The European Union warned Britain Friday that delaying Brexit negotiations after Prime Minister Theresa May failed to win a majority in elections could wreck the chance of securing a divorce deal.
Brussels had set June 19 as the start date for talks, but the bloc's leaders said that was now in doubt after Prime Minister Theresa May's gamble to strengthen her parliamentary mandate backfired.
EU President Donald Tusk bluntly warned that the clock was now ticking for negotiations on Britain's exit and a new trade deal before it formally leaves the bloc in March 2019.
"We don't know when Brexit talks start. We know when they must end. Do your best to avoid a 'no deal' as result of 'no negotiations'," former Polish prime minister Tusk wrote on Twitter.
European Commission chief Jean-Claude Juncker said the bloc had been ready "for months" to negotiate but suggested talks could be held up while Britain figures out its new top team.
"The dust in the UK now has to settle," Juncker was quoted as telling Sueddeutsche Zeitung newspaper.
EU Brexit negotiator Michel Barnier indicated the remaining 27 members were prepared to be flexible.
"Brexit negotiations should start when UK is ready; timetable and EU positions are clear. Let's put our minds together on striking a deal," the Frenchman said on Twitter.
Barnier had previously set a timetable of talks starting in the week beginning June 19, with agreement on initial issues by autumn of this year and a provisional Brexit deal in October 2018.
But EU budget commissioner Guenther Oettinger said Britain's May was now likely to be a "weak" partner.
"The British need to negotiate their exit but with a weak negotiating partner, there is a danger that the talks are bad for both parties," Oettinger told German radio, adding that "the next few hours or days will indicate if the other negotiating party can even begin talks because without a government, there can be no negotiations."
Manfred Weber, the head of the European Parliament's largest group and a key ally of German Chancellor Angela Merkel, said May had caused "chaos".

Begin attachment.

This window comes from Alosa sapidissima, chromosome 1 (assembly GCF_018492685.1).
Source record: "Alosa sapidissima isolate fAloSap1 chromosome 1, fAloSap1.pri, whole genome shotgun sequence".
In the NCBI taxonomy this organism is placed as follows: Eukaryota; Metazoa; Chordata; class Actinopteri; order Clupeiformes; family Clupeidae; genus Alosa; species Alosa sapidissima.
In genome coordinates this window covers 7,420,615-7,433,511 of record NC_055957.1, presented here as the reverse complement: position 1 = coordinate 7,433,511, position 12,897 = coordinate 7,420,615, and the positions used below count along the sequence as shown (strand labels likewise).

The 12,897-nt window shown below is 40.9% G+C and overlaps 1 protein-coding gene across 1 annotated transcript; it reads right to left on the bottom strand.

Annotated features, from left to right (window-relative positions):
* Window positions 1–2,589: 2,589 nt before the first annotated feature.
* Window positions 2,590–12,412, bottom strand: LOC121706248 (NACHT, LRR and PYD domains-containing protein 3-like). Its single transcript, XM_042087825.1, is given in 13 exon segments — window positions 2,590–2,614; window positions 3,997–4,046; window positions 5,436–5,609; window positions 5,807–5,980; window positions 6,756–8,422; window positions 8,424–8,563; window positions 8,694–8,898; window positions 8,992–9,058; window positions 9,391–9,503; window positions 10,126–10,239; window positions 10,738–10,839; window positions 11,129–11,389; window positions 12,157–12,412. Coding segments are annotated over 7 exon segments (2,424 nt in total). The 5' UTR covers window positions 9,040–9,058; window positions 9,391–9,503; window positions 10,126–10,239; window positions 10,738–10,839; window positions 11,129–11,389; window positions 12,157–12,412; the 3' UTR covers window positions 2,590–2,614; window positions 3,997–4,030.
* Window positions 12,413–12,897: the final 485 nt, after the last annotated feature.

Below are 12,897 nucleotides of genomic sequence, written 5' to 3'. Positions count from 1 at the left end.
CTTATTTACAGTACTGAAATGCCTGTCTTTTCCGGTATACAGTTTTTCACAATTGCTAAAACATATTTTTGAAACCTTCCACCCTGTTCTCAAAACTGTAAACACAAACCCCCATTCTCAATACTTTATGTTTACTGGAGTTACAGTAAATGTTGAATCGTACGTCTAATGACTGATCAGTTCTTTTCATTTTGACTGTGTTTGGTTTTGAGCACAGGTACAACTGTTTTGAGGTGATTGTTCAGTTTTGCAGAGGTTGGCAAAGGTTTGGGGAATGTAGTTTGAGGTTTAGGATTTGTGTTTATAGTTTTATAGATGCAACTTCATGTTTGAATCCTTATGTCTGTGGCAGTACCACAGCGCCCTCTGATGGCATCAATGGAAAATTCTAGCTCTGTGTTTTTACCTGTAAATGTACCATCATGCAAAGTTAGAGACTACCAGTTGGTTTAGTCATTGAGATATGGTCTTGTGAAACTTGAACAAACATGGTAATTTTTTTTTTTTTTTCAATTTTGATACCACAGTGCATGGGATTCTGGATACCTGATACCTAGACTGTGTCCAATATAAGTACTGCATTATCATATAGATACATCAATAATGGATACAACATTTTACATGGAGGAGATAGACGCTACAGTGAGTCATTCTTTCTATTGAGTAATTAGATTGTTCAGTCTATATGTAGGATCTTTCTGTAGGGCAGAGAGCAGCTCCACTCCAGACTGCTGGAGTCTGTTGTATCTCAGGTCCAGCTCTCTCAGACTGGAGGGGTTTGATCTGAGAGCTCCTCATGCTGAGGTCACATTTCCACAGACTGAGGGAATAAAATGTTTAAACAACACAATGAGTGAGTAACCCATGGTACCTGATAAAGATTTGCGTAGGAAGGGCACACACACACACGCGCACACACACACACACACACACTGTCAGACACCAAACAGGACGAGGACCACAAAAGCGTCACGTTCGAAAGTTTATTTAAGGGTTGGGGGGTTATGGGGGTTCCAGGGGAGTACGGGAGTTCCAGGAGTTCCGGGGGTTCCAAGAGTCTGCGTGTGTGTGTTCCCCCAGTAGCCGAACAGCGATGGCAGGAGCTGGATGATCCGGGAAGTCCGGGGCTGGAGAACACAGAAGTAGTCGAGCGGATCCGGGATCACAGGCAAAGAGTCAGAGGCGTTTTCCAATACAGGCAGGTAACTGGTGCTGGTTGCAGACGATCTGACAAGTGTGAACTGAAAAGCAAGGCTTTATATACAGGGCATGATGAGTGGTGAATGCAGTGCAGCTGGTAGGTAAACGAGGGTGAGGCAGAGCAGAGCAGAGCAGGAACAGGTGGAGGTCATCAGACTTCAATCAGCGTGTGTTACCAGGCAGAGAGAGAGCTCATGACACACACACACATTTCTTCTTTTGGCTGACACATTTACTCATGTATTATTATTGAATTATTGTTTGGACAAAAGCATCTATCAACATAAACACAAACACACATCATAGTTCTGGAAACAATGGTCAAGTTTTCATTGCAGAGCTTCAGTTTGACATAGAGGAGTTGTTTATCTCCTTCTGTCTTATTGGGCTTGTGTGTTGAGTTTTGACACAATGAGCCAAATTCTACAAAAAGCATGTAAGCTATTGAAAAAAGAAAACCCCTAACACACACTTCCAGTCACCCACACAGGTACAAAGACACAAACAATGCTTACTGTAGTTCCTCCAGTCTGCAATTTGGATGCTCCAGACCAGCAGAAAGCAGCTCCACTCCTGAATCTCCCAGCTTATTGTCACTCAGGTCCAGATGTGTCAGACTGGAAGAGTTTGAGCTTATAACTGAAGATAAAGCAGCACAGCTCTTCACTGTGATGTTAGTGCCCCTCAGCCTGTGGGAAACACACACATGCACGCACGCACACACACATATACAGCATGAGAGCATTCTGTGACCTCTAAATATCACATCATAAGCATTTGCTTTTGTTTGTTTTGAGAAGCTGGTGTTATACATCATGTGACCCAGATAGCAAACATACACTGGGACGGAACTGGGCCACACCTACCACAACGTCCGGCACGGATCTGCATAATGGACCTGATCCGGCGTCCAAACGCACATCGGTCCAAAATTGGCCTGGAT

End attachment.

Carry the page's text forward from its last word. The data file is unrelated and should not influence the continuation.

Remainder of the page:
"EU is united, UK is deeply split. PM May wanted stability but brought chaos to her country instead," tweeted Weber, who leads the centre-right European People's Party.
"The clock is ticking for Brexit. Therefore the UK needs a government soon. The date for the beginning of negotiations is now unclear."
European Parliament Brexit pointman Guy Verhofstadt compared the British outcome to former British prime minister David Cameron's ill-fated decision to call last year's Brexit referendum.
"Yet another own goal, after Cameron now May will make already complex negotiations even more complicated," Belgian ex-prime minister Verhofstadt said on Twitter.
Gianni Pittella, leader of the socialist bloc in parliament, added: "It's a disaster for May. Her huge gamble has backfired spectacularly. She has no credibility in UK or Europe. She should resign."
When the talks do begin, experts say there could be a very different approach from the "hard Brexit" advocated by May that would involve leaving Europe's single market and curbing European immigration.
"What the UK asks for might not be quite as hard, quite as tough as she was asking for before. We might see a softening of the stance in response to this election result," said Simon Hix, politics professor at the London School of Economics.
His LSE colleague Paul Kelly said the result would weaken May's hand in Brussels, where she is due to attend a summit on June 22 and 23.
"Merkel will notice that, (French President Emmanuel) Macron will notice that. Everybody will notice that and that changes the dynamic," Kelly said.